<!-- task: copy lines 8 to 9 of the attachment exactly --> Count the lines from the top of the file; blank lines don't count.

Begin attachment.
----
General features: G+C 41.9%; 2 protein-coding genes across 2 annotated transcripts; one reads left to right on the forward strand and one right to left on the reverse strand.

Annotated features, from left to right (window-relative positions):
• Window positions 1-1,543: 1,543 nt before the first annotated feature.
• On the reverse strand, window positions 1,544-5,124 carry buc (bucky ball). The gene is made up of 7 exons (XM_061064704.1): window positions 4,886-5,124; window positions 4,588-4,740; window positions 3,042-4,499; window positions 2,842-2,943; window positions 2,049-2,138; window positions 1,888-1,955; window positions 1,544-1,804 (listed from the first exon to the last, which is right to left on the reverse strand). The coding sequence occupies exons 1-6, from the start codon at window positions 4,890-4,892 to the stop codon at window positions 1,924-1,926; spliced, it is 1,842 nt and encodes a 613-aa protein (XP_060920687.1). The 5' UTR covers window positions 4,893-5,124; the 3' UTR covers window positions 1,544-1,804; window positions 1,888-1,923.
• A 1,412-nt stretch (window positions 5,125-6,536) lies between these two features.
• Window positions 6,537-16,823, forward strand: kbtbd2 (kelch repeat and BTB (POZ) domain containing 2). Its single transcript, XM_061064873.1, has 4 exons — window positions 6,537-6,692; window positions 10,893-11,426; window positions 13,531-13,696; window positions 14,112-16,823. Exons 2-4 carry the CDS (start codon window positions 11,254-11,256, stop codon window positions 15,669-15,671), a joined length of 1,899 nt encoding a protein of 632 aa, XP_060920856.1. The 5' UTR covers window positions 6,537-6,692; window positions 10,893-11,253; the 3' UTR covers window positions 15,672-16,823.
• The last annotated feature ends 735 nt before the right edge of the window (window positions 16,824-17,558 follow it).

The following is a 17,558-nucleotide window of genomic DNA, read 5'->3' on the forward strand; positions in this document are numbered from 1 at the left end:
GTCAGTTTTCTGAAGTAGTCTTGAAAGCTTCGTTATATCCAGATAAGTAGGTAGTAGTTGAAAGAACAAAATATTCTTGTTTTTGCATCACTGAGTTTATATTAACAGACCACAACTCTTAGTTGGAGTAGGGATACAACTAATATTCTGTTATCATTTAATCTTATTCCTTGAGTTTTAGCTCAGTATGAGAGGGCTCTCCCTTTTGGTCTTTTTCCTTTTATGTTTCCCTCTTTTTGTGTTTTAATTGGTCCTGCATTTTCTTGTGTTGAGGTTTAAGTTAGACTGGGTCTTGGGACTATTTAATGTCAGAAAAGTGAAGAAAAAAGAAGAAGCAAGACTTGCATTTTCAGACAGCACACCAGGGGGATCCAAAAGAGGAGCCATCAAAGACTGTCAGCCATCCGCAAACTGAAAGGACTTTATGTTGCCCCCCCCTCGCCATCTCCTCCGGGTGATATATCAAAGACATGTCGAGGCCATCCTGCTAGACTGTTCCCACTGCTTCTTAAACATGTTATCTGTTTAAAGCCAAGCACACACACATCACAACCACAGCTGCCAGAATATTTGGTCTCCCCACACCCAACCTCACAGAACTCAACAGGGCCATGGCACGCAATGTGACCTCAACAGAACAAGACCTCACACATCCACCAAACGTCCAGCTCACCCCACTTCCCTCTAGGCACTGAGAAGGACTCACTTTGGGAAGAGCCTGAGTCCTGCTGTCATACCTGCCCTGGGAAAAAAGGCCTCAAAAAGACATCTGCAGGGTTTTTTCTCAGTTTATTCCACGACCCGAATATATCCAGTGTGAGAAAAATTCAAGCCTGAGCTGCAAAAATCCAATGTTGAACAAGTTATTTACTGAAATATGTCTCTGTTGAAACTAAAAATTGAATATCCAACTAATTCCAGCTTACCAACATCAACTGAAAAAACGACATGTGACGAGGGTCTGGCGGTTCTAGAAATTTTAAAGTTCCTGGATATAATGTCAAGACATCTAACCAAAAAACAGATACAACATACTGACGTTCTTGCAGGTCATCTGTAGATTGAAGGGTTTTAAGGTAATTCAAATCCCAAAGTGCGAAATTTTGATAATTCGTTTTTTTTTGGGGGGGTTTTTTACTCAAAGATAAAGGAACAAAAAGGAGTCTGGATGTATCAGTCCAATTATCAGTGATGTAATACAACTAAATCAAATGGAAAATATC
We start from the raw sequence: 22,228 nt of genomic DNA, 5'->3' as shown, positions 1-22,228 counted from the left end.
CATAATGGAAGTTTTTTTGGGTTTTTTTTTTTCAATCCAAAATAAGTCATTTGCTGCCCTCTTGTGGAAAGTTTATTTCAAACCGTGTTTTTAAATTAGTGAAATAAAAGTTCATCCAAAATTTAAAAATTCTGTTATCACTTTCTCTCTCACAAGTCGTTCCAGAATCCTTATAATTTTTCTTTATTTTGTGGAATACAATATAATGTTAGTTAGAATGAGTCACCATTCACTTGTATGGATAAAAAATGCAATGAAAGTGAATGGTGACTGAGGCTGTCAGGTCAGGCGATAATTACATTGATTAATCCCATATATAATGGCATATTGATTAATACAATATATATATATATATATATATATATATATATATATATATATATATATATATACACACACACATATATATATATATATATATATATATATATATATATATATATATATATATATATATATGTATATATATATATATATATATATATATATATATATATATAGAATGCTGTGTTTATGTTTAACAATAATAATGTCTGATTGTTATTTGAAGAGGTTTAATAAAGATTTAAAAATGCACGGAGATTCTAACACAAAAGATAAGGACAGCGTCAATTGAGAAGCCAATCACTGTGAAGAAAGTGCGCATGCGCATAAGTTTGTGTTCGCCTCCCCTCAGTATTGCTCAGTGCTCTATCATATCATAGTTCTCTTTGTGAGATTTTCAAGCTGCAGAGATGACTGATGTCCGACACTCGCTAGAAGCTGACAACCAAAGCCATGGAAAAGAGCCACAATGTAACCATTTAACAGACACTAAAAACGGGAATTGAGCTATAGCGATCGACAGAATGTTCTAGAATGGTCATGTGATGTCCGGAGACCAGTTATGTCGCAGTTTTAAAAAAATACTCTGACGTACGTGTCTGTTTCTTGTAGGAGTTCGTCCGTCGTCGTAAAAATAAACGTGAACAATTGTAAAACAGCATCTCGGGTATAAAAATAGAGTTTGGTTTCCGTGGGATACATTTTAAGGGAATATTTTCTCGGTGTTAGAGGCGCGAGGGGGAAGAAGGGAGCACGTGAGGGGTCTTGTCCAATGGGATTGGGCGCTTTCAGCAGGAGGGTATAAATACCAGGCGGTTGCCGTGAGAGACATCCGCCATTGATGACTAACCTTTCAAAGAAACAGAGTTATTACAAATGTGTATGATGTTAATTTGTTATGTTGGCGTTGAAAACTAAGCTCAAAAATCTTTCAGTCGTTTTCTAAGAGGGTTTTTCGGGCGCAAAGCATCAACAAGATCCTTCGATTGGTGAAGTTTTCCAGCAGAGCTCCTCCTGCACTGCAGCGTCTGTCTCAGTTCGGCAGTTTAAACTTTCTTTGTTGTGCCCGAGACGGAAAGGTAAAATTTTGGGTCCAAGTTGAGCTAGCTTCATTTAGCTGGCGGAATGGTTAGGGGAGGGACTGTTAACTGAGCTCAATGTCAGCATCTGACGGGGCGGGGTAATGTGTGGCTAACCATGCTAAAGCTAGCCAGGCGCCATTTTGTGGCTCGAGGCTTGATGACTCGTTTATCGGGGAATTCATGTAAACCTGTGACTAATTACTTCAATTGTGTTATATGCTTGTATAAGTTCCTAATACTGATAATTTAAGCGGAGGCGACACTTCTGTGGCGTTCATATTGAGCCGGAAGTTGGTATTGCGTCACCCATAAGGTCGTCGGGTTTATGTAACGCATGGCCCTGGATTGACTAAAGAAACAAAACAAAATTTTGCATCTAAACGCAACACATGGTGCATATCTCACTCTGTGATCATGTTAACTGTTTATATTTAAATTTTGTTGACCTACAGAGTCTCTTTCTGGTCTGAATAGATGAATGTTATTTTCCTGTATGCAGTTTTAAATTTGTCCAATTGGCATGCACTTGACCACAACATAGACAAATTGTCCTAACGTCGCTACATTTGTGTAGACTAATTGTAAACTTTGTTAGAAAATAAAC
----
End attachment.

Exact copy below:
The following is a 17,558-nucleotide window of genomic DNA, read 5'->3' on the forward strand; positions in this document are numbered from 1 at the left end:
GTCAGTTTTCTGAAGTAGTCTTGAAAGCTTCGTTATATCCAGATAAGTAGGTAGTAGTTGAAAGAACAAAATATTCTTGTTTTTGCATCACTGAGTTTATATTAACAGACCACAACTCTTAGTTGGAGTAGGGATACAACTAATATTCTGTTATCATTTAATCTTATTCCTTGAGTTTTAGCTCAGTATGAGAGGGCTCTCCCTTTTGGTCTTTTTCCTTTTATGTTTCCCTCTTTTTGTGTTTTAATTGGTCCTGCATTTTCTTGTGTTGAGGTTTAAGTTAGACTGGGTCTTGGGACTATTTAATGTCAGAAAAGTGAAGAAAAAAGAAGAAGCAAGACTTGCATTTTCAGACAGCACACCAGGGGGATCCAAAAGAGGAGCCATCAAAGACTGTCAGCCATCCGCAAACTGAAAGGACTTTATGTTGCCCCCCCCTCGCCATCTCCTCCGGGTGATATATCAAAGACATGTCGAGGCCATCCTGCTAGACTGTTCCCACTGCTTCTTAAACATGTTATCTGTTTAAAGCCAAGCACACACACATCACAACCACAGCTGCCAGAATATTTGGTCTCCCCACACCCAACCTCACAGAACTCAACAGGGCCATGGCACGCAATGTGACCTCAACAGAACAAGACCTCACACATCCACCAAACGTCCAGCTCACCCCACTTCCCTCTAGGCACTGAGAAGGACTCACTTTGGGAAGAGCCTGAGTCCTGCTGTCATACCTGCCCTGGGAAAAAAGGCCTCAAAAAGACATCTGCAGGGTTTTTTCTCAGTTTATTCCACGACCCGAATATATCCAGTGTGAGAAAAATTCAAGCCTGAGCTGCAAAAATCCAATGTTGAACAAGTTATTTACTGAAATATGTCTCTGTTGAAACTAAAAATTGAATATCCAACTAATTCCAGCTTACCAACATCAACTGAAAAAACGACATGTGACGAGGGTCTGGCGGTTCTAGAAATTTTAAAGTTCCTGGATATAATGTCAAGACATCTAACCAAAAAACAGATACAACATACTGACGTTCTTGCAGGTCATCTGTAGATTGAAGGGTTTTAAGGTAATTCAAATCCCAAAGTGCGAAATTTTGATAATTCGTTTTTTTTTGGGGGGGTTTTTTACTCAAAGATAAAGGAACAAAAAGGAGTCTGGATGTATCAGTCCAATTATCAGTGATGTAATACAACTAAATCAAATGGAAAATATC